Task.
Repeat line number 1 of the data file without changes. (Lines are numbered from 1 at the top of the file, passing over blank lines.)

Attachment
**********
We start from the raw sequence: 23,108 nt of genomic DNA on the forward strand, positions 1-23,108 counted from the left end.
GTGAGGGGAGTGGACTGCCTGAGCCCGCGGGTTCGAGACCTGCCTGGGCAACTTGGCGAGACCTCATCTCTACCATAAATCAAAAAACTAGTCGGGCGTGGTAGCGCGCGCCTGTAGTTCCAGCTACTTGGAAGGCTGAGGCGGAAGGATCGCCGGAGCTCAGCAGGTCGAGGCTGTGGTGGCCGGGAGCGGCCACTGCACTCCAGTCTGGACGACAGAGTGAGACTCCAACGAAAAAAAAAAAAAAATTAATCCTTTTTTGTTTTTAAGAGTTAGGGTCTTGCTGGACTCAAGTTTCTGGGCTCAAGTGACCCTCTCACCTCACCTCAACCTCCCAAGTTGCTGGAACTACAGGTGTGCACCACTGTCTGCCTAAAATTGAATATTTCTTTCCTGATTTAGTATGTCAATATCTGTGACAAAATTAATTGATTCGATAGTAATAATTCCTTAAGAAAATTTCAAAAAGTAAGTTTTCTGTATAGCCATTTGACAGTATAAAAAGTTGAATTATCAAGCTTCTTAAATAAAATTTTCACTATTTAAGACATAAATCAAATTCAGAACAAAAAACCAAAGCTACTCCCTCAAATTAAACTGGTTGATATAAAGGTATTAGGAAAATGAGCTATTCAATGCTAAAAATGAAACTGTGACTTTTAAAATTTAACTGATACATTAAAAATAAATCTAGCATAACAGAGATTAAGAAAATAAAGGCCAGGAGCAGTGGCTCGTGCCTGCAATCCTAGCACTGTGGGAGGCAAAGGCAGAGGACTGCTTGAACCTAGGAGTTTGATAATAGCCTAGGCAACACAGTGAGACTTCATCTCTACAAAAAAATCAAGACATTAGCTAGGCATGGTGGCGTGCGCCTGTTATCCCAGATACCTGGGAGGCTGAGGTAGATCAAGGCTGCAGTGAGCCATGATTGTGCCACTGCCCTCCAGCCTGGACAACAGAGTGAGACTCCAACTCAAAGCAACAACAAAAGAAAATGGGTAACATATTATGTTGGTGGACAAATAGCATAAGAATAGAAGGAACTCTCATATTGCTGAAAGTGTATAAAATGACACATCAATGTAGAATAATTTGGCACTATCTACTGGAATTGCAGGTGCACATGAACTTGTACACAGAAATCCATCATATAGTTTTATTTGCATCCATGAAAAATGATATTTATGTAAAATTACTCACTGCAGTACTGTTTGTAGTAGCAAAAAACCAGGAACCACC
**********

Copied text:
We start from the raw sequence: 23,108 nt of genomic DNA on the forward strand, positions 1-23,108 counted from the left end.